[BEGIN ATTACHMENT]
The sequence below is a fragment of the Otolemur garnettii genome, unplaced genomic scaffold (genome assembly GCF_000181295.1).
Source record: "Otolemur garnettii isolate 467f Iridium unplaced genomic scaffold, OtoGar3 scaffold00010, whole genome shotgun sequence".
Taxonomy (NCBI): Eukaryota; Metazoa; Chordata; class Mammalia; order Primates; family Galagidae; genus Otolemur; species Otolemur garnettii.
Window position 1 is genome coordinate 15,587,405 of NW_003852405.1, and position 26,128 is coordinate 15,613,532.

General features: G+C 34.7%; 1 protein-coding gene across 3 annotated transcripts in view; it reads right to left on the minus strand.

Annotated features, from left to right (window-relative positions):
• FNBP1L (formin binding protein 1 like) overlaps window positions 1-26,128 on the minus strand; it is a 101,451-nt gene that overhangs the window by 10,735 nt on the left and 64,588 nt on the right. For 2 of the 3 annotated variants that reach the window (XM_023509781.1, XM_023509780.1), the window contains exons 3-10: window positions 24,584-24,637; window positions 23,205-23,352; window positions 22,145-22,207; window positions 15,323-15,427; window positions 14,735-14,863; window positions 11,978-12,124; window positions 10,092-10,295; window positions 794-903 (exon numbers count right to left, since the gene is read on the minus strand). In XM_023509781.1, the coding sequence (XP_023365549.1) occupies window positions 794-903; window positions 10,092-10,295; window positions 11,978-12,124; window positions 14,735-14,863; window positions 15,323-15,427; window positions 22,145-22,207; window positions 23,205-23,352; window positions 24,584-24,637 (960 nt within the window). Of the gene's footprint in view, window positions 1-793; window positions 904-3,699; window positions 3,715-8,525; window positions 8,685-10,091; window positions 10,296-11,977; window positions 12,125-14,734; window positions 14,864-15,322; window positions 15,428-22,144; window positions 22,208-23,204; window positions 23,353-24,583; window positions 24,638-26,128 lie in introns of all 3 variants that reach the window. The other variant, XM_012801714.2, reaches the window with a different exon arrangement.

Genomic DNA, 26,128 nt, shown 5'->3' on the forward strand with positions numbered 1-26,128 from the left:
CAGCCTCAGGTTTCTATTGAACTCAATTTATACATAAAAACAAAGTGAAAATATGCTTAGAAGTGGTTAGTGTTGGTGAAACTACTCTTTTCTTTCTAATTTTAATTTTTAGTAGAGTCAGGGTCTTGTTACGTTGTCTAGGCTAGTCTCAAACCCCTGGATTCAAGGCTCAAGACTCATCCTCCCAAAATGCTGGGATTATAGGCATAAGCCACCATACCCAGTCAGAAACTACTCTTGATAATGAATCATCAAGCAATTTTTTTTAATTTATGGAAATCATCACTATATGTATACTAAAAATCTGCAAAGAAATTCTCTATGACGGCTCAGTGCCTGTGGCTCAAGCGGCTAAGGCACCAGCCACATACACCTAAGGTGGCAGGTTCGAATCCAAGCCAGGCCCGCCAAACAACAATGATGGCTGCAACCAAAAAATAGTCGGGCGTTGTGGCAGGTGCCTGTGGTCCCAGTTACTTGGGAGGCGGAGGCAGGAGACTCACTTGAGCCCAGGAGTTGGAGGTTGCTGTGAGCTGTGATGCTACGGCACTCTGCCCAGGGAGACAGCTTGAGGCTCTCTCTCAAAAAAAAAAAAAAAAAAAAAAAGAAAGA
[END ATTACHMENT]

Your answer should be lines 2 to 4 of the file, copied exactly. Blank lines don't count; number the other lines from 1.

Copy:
Source record: "Otolemur garnettii isolate 467f Iridium unplaced genomic scaffold, OtoGar3 scaffold00010, whole genome shotgun sequence".
Taxonomy (NCBI): Eukaryota; Metazoa; Chordata; class Mammalia; order Primates; family Galagidae; genus Otolemur; species Otolemur garnettii.
Window position 1 is genome coordinate 15,587,405 of NW_003852405.1, and position 26,128 is coordinate 15,613,532.